Physics-constrained machine learning is emerging as an important topic in the field of machine learning for physics. One of the most significant advantages of incorporating physics constraints into machine learning methods is that the resulting model requires significantly less data to train. By incorporating physical rules into the machine learning formulation itself, the predictions are expected to be physically plausible. Gaussian process (GP) is perhaps one of the most common methods in machine learning for small datasets. In this paper, we investigate the possibility of constraining a GP formulation with monotonicity on three different material datasets, where one experimental and two computational datasets are used. The monotonic GP is compared against the regular GP, where a significant reduction in the posterior variance is observed. The monotonic GP is strictly monotonic in the interpolation regime, but in the extrapolation regime, the monotonic effect starts fading away as one goes beyond the training dataset. Imposing monotonicity on the GP comes at a small accuracy cost, compared to the regular GP. The monotonic GP is perhaps most useful in applications where data are scarce and noisy, and monotonicity is supported by strong physical evidence.
Uncertainty quantification (UQ) plays a major role in verification and validation for computational engineering models and simulations, and establishes trust in the predictive capability of computational models. In the materials science and engineering context, where the process-structure-property-performance linkage is well known to be the only road mapping from manufacturing to engineering performance, numerous integrated computational materials engineering (ICME) models have been developed across a wide spectrum of length-scales and time-scales to relieve the burden of resource-intensive experiments. Within the structure-property linkage, crystal plasticity finite element method (CPFEM) models have been widely used since they are one of a few ICME toolboxes that allows numerical predictions, providing the bridge from microstructure to materials properties and performances. Several constitutive models have been proposed in the last few decades to capture the mechanics and plasticity behavior of materials. While some UQ studies have been performed, the robustness and uncertainty of these constitutive models have not been rigorously established. In this work, we apply a stochastic collocation (SC) method, which is mathematically rigorous and has been widely used in the field of UQ, to quantify the uncertainty of three most commonly used constitutive models in CPFEM, namely phenomenological models (with and without twinning), and dislocation-density-based constitutive models, for three different types of crystal structures, namely face-centered cubic (fcc) copper (Cu), body-centered cubic (bcc) tungsten (W), and hexagonal close packing (hcp) magnesium (Mg). Our numerical results not only quantify the uncertainty of these constitutive models in stress-strain curve, but also analyze the global sensitivity of the underlying constitutive parameters with respect to the initial yield behavior, which may be helpful for robust constitutive model calibration works in the future.
Making reliable predictions in the presence of uncertainty is critical to high-consequence modeling and simulation activities, such as those encountered at Sandia National Laboratories. Surrogate or reduced-order models are often used to mitigate the expense of performing quality uncertainty analyses with high-fidelity, physics-based codes. However, phenomenological surrogate models do not always adhere to important physics and system properties. This project develops surrogate models that integrate physical theory with experimental data through a maximally-informative framework that accounts for the many uncertainties present in computational modeling problems. Correlations between relevant outputs are preserved through the use of multi-output or co-predictive surrogate models; known physical properties (specifically monotoncity) are also preserved; and unknown physics and phenomena are detected using a causal analysis. By endowing surrogate models with key properties of the physical system being studied, their predictive power is arguably enhanced, allowing for reliable simulations and analyses at a reduced computational cost.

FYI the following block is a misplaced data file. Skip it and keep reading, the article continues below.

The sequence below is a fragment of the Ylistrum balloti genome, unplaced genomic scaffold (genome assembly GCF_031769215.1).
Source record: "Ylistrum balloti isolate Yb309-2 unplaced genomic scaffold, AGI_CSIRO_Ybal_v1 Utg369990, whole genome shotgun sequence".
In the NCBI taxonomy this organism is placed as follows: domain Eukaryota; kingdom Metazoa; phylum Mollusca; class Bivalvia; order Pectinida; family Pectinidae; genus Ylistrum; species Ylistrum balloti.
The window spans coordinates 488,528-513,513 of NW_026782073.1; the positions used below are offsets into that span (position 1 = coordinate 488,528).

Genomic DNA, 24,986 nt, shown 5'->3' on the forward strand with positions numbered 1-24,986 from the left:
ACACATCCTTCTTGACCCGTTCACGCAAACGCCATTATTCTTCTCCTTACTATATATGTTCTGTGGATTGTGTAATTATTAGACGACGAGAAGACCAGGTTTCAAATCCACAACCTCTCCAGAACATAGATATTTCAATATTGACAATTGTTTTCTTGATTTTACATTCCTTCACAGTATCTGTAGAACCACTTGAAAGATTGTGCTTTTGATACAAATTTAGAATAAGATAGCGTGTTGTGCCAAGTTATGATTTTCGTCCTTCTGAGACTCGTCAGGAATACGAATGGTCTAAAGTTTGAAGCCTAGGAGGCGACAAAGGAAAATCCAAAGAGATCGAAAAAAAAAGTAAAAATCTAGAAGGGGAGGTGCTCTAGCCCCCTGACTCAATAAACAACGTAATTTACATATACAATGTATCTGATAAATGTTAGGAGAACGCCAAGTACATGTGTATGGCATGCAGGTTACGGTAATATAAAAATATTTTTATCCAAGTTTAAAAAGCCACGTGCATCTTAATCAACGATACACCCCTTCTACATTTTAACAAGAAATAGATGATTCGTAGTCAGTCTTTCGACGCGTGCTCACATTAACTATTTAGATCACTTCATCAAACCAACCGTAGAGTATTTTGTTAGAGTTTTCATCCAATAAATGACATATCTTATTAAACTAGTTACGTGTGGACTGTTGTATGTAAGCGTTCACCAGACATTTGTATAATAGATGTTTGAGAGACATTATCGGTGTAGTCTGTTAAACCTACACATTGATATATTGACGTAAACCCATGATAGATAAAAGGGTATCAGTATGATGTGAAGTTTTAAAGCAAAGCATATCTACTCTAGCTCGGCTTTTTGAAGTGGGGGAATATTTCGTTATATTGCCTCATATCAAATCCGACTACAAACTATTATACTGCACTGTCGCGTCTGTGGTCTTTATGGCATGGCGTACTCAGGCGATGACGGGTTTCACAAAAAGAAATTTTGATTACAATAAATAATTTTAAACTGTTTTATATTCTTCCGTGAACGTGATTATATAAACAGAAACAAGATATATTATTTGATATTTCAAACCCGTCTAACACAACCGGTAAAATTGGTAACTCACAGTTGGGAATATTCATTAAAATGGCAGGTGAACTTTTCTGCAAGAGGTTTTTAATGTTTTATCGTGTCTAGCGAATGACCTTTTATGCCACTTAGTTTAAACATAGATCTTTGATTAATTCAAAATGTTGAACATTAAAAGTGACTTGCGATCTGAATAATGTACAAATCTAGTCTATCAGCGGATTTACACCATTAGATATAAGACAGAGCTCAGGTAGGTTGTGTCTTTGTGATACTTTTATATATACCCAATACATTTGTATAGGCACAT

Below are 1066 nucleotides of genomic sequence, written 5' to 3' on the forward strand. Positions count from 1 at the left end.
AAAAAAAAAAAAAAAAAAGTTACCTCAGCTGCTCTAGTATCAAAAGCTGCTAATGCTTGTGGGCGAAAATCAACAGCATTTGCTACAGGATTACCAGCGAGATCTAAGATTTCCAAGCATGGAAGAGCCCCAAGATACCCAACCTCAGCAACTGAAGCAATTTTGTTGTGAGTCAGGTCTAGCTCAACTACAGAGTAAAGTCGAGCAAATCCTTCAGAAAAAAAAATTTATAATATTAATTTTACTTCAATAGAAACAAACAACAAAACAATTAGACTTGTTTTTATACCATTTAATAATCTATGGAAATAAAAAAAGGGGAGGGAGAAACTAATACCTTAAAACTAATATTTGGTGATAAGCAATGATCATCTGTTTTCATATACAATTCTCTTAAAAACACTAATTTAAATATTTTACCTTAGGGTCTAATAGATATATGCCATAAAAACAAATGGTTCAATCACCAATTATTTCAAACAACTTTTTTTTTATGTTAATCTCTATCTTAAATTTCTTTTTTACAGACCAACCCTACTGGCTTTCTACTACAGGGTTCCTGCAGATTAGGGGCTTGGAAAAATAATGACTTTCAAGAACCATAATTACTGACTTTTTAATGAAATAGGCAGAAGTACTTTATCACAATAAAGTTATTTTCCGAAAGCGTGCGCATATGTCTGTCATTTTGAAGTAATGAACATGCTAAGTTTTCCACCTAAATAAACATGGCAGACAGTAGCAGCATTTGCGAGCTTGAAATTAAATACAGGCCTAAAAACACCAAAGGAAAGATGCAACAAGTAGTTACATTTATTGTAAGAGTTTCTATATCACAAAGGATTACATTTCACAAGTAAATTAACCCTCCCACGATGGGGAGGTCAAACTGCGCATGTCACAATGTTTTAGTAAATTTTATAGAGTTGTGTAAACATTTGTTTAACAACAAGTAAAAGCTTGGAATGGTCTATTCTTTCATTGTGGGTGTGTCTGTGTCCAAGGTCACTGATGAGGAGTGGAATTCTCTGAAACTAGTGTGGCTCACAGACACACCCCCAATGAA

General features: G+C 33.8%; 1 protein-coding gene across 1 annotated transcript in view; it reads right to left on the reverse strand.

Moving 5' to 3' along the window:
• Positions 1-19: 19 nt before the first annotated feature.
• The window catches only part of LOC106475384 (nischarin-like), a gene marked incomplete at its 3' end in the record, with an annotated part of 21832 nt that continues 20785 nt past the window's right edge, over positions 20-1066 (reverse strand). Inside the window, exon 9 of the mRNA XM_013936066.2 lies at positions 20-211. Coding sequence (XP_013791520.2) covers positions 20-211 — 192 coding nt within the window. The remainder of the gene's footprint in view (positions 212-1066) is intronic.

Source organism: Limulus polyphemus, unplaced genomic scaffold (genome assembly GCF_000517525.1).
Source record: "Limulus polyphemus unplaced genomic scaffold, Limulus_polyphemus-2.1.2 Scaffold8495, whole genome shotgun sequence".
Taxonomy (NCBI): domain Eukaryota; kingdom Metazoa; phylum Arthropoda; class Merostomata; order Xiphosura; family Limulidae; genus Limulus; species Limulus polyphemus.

Integrated computational materials engineering (ICME) models have been a crucial building block for modern materials development, relieving heavy reliance on experiments and significantly accelerating the materials design process. However, ICME models are also computationally expensive, particularly with respect to time integration for dynamics, which hinders the ability to study statistical ensembles and thermodynamic properties of large systems for long time scales. To alleviate the computational bottleneck, we propose to model the evolution of statistical microstructure descriptors as a continuous-time stochastic process using a non-linear Langevin equation, where the probability density function (PDF) of the statistical microstructure descriptors, which are also the quantities of interests (QoIs), is modeled by the Fokker–Planck equation. In this work, we discuss how to calibrate the drift and diffusion terms of the Fokker–Planck equation from the theoretical and computational perspectives. The calibrated Fokker–Planck equation can be used as a stochastic reduced-order model to simulate the microstructure evolution of statistical microstructure descriptors PDF. Considering statistical microstructure descriptors in the microstructure evolution as QoIs, we demonstrate our proposed methodology in three integrated computational materials engineering (ICME) models: kinetic Monte Carlo, phase field, and molecular dynamics simulations.